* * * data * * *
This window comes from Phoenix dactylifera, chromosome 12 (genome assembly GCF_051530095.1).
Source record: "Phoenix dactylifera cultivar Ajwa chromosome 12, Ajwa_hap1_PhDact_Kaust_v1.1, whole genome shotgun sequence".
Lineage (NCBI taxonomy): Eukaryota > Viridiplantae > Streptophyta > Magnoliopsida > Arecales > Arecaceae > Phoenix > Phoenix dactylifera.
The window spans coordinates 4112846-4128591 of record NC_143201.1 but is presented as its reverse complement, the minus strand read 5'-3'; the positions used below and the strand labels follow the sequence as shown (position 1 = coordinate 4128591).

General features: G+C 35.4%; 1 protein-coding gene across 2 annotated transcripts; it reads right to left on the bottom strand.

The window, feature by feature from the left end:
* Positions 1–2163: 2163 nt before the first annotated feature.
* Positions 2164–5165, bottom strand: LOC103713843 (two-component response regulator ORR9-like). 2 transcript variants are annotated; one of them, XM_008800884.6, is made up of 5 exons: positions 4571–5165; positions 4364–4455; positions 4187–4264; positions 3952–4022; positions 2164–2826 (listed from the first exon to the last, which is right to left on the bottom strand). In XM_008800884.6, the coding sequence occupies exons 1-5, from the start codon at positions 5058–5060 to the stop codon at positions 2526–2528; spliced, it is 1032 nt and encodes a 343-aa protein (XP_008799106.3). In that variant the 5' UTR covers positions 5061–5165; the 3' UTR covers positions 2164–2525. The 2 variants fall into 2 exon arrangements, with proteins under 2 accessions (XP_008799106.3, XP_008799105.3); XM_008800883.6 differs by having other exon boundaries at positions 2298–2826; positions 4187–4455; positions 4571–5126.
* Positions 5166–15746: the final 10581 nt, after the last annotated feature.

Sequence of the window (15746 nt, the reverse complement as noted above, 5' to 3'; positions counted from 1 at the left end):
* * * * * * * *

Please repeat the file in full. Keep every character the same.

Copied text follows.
This window comes from Phoenix dactylifera, chromosome 12 (genome assembly GCF_051530095.1).
Source record: "Phoenix dactylifera cultivar Ajwa chromosome 12, Ajwa_hap1_PhDact_Kaust_v1.1, whole genome shotgun sequence".
Lineage (NCBI taxonomy): Eukaryota > Viridiplantae > Streptophyta > Magnoliopsida > Arecales > Arecaceae > Phoenix > Phoenix dactylifera.
The window spans coordinates 4112846-4128591 of record NC_143201.1 but is presented as its reverse complement, the minus strand read 5'-3'; the positions used below and the strand labels follow the sequence as shown (position 1 = coordinate 4128591).

General features: G+C 35.4%; 1 protein-coding gene across 2 annotated transcripts; it reads right to left on the bottom strand.

The window, feature by feature from the left end:
* Positions 1–2163: 2163 nt before the first annotated feature.
* Positions 2164–5165, bottom strand: LOC103713843 (two-component response regulator ORR9-like). 2 transcript variants are annotated; one of them, XM_008800884.6, is made up of 5 exons: positions 4571–5165; positions 4364–4455; positions 4187–4264; positions 3952–4022; positions 2164–2826 (listed from the first exon to the last, which is right to left on the bottom strand). In XM_008800884.6, the coding sequence occupies exons 1-5, from the start codon at positions 5058–5060 to the stop codon at positions 2526–2528; spliced, it is 1032 nt and encodes a 343-aa protein (XP_008799106.3). In that variant the 5' UTR covers positions 5061–5165; the 3' UTR covers positions 2164–2525. The 2 variants fall into 2 exon arrangements, with proteins under 2 accessions (XP_008799106.3, XP_008799105.3); XM_008800883.6 differs by having other exon boundaries at positions 2298–2826; positions 4187–4455; positions 4571–5126.
* Positions 5166–15746: the final 10581 nt, after the last annotated feature.

Sequence of the window (15746 nt, the reverse complement as noted above, 5' to 3'; positions counted from 1 at the left end):